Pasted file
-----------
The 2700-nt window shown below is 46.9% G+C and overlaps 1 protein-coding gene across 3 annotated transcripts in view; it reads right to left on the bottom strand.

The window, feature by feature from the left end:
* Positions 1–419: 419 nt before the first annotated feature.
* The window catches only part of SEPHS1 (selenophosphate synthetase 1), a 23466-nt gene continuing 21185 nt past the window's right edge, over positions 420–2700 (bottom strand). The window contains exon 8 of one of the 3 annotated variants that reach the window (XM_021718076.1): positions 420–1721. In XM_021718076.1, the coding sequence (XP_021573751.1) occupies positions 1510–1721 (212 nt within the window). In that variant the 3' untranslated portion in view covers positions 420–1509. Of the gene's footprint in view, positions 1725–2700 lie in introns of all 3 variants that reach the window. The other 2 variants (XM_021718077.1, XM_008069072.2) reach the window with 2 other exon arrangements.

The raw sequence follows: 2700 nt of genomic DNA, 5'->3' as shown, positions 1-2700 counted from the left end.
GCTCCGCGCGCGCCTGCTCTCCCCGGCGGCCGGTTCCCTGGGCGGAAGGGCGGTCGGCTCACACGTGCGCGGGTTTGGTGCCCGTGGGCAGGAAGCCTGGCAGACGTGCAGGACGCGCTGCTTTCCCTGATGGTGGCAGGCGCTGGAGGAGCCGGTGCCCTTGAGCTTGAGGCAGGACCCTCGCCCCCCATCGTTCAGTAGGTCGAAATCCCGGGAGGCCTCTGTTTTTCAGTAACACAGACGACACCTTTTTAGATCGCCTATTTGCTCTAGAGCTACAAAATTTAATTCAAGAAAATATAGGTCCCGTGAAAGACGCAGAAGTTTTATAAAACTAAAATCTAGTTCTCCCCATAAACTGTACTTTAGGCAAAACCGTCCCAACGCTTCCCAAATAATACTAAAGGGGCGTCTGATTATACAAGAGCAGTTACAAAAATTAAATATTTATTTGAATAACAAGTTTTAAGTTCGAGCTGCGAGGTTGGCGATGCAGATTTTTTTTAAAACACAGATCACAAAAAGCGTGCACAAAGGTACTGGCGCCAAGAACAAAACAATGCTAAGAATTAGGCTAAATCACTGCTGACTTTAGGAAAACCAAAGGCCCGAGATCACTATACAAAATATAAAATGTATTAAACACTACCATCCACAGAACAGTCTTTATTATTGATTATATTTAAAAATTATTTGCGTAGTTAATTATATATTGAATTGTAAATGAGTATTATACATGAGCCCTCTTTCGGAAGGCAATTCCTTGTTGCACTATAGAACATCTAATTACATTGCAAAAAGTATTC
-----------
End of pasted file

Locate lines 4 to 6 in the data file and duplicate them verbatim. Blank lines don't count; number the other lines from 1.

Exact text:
* The window catches only part of SEPHS1 (selenophosphate synthetase 1), a 23466-nt gene continuing 21185 nt past the window's right edge, over positions 420–2700 (bottom strand). The window contains exon 8 of one of the 3 annotated variants that reach the window (XM_021718076.1): positions 420–1721. In XM_021718076.1, the coding sequence (XP_021573751.1) occupies positions 1510–1721 (212 nt within the window). In that variant the 3' untranslated portion in view covers positions 420–1509. Of the gene's footprint in view, positions 1725–2700 lie in introns of all 3 variants that reach the window. The other 2 variants (XM_021718077.1, XM_008069072.2) reach the window with 2 other exon arrangements.

The raw sequence follows: 2700 nt of genomic DNA, 5'->3' as shown, positions 1-2700 counted from the left end.
GCTCCGCGCGCGCCTGCTCTCCCCGGCGGCCGGTTCCCTGGGCGGAAGGGCGGTCGGCTCACACGTGCGCGGGTTTGGTGCCCGTGGGCAGGAAGCCTGGCAGACGTGCAGGACGCGCTGCTTTCCCTGATGGTGGCAGGCGCTGGAGGAGCCGGTGCCCTTGAGCTTGAGGCAGGACCCTCGCCCCCCATCGTTCAGTAGGTCGAAATCCCGGGAGGCCTCTGTTTTTCAGTAACACAGACGACACCTTTTTAGATCGCCTATTTGCTCTAGAGCTACAAAATTTAATTCAAGAAAATATAGGTCCCGTGAAAGACGCAGAAGTTTTATAAAACTAAAATCTAGTTCTCCCCATAAACTGTACTTTAGGCAAAACCGTCCCAACGCTTCCCAAATAATACTAAAGGGGCGTCTGATTATACAAGAGCAGTTACAAAAATTAAATATTTATTTGAATAACAAGTTTTAAGTTCGAGCTGCGAGGTTGGCGATGCAGATTTTTTTTAAAACACAGATCACAAAAAGCGTGCACAAAGGTACTGGCGCCAAGAACAAAACAATGCTAAGAATTAGGCTAAATCACTGCTGACTTTAGGAAAACCAAAGGCCCGAGATCACTATACAAAATATAAAATGTATTAAACACTACCATCCACAGAACAGTCTTTATTATTGATTATATTTAAAAATTATTTGCGTAGTTAATTATATATTGAATTGTAAATGAGTATTATACATGAGCCCTCTTTCGGAAGGCAATTCCTTGTTGCACTATAGAACATCTAATTACATTGCAAAAAGTATTC